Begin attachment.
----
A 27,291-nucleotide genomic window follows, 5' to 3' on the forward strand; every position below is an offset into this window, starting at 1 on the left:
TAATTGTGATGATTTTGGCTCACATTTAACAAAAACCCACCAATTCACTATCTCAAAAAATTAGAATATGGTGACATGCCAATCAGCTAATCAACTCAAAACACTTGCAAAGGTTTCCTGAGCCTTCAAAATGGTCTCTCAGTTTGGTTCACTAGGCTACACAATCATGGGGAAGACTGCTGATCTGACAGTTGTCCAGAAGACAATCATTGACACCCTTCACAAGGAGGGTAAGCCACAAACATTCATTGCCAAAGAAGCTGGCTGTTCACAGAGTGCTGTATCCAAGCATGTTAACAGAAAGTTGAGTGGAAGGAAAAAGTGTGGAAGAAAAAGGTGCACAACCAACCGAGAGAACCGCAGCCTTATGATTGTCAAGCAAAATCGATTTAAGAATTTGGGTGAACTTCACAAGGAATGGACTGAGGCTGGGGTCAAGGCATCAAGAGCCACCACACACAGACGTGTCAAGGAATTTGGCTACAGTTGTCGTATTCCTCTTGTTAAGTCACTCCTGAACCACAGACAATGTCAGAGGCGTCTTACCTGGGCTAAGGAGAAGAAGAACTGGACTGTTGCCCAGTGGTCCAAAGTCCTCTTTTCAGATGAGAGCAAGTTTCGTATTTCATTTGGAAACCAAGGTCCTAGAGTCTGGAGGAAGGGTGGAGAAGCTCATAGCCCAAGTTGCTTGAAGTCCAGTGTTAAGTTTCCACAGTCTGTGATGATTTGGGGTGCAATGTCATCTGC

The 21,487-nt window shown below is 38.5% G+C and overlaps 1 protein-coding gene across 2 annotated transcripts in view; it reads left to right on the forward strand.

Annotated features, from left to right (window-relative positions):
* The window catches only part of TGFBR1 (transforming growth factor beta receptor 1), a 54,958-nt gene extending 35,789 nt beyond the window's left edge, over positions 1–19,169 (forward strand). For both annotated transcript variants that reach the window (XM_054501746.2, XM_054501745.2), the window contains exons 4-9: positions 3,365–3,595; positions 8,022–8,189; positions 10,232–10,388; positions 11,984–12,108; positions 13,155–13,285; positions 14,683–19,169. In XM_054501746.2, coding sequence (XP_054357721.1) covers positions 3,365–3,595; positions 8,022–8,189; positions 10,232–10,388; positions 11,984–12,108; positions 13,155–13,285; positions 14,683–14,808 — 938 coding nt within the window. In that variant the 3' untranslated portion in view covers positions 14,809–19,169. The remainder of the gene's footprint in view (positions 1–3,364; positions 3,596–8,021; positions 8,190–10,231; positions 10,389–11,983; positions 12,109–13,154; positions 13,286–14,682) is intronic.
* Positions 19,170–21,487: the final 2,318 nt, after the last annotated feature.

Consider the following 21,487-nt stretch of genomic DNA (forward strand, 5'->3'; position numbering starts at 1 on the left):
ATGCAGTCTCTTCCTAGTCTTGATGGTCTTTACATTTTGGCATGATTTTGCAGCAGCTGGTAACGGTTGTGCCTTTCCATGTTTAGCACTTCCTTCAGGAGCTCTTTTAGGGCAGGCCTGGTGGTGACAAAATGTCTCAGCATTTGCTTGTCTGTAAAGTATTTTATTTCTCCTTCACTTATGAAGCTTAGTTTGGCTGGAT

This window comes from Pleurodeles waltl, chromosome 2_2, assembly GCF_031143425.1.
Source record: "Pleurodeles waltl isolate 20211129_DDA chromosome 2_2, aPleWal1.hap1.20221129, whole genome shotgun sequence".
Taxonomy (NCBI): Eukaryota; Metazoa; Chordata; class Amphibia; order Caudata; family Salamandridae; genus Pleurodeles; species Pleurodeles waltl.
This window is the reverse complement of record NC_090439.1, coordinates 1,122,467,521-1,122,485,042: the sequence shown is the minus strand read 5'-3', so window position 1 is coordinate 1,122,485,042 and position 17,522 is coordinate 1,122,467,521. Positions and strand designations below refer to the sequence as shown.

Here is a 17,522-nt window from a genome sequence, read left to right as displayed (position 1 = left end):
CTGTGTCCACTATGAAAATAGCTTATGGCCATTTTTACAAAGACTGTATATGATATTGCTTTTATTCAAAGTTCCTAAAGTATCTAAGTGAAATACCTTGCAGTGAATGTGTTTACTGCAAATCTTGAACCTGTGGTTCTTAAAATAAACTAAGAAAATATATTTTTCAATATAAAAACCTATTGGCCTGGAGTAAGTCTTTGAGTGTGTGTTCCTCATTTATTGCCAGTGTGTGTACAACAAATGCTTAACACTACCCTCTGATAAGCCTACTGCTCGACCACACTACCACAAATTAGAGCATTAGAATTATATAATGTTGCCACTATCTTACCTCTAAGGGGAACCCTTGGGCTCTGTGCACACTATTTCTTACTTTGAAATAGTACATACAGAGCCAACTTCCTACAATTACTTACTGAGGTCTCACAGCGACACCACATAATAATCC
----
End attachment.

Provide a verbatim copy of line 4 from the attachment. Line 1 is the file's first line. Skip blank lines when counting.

Annotated features, from left to right (window-relative positions):